The season ended when the Philadelphia Eagles defeated the Chicago Cardinals in the NFL Championship Game.

The 1948 season featured the highest per-game, per-team scoring in NFL history, with the average team scoring 23.2 points per game. This record stood for 65 years until 2013.

Albert Edwards

Albert Edwards may refer to:

Al Edwards (born 1937), former member of the Texas Legislature

Al Edwards (American football) (born 1967), American football wide receiver

Albert Edwards (footballer), English footballer

Albert Gallatin Edwards (1812–1892), Assistant Secretary of the U.S. Treasury

Bert Edwards (politician) (Albert Augustine Edwards, 1887–1963), Australian politician

Bert Edwards (footballer) (1915–1995), Australian rules footballer

Turk Edwards (Albert Glen Edwards, 1907–1973), American football tackle

Bill McPeak

William Patrick McPeak (July 24, 1926 – May 7, 1991) was an American football player and National Football League coach.

John Whelchel

John Esten "Billick" Whelchel (April 1, 1898 – November 5, 1973) was a decorated officer in the United States Navy with the rank of Vice Admiral, American football player, coach, and college athletics administrator. He served as the head football coach at the United States Naval Academy from 1942 to 1943, compiling a record of 13–5. In 1949, he was the head coach for the National Football League's Washington Redskins, tallying a mark of 3–3–1.

List of Washington Redskins head coaches

This is a complete list of Washington Redskins head coaches. There have been 28 head coaches for the Washington Redskins, including coaches for the Boston Redskins (1933–1936) and Boston Braves (1932), of the National Football League (NFL). The Redskins franchise was founded as the Boston Braves, named after the local baseball franchise. The team changed their name to the Redskins in 1933 and moved to Washington, D.C. in 1937.Joe Gibbs is the only coach to have more than one tenure. Two different coaches have won NFL championships with the team: Ray Flaherty in 1937 and 1942, and Joe Gibbs in 1982, 1987 and 1991. Gibbs is the all-time leader in games coached and wins, and Dudley DeGroot leads all coaches in winning percentage with .737 (with at least one full season coached). Mike Nixon is statistically the worst coach the Redskins have had in terms of winning percentage, with .182.Of the 28 Redskins coaches, seven have been elected into the Pro Football Hall of Fame, including Ray Flaherty, Turk Edwards, Curly Lambeau, Otto Graham, Vince Lombardi, George Allen and Joe Gibbs. Several former players have been head coach for the Redskins, including Turk Edwards, Dick Todd, Jack Pardee and Richie Petitbon.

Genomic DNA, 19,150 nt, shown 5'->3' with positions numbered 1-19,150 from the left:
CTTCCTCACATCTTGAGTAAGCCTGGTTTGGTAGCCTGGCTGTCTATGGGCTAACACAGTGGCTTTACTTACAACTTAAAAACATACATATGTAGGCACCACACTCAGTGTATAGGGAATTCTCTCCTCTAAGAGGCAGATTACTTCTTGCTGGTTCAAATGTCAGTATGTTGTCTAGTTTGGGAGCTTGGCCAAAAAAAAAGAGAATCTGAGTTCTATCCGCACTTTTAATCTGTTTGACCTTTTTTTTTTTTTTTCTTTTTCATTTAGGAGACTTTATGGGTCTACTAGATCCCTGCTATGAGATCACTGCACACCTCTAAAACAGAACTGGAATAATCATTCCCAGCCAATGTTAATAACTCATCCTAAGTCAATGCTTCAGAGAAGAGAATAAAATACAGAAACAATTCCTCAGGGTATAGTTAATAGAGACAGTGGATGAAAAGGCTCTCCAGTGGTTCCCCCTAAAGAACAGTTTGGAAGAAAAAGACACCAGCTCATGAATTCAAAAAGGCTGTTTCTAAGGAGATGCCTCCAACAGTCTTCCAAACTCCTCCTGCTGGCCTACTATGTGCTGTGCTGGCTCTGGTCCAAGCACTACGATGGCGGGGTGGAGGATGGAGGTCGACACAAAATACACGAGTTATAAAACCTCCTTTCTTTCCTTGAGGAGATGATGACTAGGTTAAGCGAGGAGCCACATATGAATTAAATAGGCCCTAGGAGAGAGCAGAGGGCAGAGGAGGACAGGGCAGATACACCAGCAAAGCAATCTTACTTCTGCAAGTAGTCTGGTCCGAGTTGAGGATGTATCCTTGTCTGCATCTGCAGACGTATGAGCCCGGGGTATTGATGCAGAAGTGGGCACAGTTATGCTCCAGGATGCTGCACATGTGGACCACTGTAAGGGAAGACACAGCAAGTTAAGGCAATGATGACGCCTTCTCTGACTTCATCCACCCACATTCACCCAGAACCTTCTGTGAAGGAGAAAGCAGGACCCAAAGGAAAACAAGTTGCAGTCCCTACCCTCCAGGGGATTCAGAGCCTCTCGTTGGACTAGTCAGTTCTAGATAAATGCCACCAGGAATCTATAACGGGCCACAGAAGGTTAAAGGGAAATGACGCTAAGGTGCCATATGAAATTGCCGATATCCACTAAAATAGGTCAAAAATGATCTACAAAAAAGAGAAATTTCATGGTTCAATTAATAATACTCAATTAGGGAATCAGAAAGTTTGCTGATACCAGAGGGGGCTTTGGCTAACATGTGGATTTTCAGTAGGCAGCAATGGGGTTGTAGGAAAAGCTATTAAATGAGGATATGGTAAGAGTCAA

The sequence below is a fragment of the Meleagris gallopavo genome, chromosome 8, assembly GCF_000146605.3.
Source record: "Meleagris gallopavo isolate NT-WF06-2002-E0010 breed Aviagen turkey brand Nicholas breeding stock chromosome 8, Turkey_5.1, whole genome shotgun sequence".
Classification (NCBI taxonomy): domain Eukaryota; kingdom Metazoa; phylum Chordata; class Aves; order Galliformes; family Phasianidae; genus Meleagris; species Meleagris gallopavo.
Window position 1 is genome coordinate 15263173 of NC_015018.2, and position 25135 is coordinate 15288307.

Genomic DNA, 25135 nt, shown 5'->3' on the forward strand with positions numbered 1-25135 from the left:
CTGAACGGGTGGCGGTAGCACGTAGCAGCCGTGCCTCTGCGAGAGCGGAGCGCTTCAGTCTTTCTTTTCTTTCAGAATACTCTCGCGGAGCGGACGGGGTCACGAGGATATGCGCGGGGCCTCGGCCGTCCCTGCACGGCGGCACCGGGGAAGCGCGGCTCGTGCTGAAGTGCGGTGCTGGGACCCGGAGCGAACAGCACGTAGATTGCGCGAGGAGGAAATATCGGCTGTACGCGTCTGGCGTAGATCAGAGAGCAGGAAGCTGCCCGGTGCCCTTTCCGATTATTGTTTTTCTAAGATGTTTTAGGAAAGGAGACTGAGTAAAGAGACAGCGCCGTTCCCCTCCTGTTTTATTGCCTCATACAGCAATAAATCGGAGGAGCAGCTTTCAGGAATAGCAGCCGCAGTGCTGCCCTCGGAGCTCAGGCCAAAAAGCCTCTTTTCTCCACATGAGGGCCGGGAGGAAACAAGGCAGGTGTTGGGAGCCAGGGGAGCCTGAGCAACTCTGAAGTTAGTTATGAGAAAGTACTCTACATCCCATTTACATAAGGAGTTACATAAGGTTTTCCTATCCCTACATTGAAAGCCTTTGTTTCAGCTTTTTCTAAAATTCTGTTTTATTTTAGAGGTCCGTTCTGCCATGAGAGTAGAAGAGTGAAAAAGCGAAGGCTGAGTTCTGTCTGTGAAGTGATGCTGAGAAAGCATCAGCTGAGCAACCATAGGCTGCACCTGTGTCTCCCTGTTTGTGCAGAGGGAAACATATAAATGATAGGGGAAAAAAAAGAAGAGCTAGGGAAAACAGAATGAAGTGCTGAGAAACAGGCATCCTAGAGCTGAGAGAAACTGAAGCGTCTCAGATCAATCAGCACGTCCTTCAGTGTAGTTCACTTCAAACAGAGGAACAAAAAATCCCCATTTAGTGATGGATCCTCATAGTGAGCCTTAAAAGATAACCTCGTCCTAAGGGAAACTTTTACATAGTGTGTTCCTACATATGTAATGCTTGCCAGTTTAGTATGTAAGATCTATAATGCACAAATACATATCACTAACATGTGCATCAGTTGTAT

In addition, former players have become assistant coaches, such as Earnest Byner, Russ Grimm, and Keenan McCardell. On January 5, 2010 the Redskins hired former Denver Broncos and Oakland Raiders coach Mike Shanahan. Shanahan went 24–40 during four seasons in charge, before he was fired on December 30, 2013.

National Football League 1930s All-Decade Team

This is a list of all NFL players who had outstanding performances throughout the 1930s and have been compiled together into this fantasy group. The team was selected by voters of the Pro Football Hall of Fame retroactively in 1969 to mark the league’s 50th anniversary.

Washington Redskins

The Washington Redskins are a professional American football team based in the Washington metropolitan area. The Redskins compete in the National Football League (NFL) as a member of the National Football Conference (NFC) East division. The team plays its home games at FedExField in Landover, Maryland; its headquarters and training facility are at Inova Sports Performance Center at Redskins Park in Ashburn, Virginia and the Redskins Complex in Richmond, Virginia, respectively.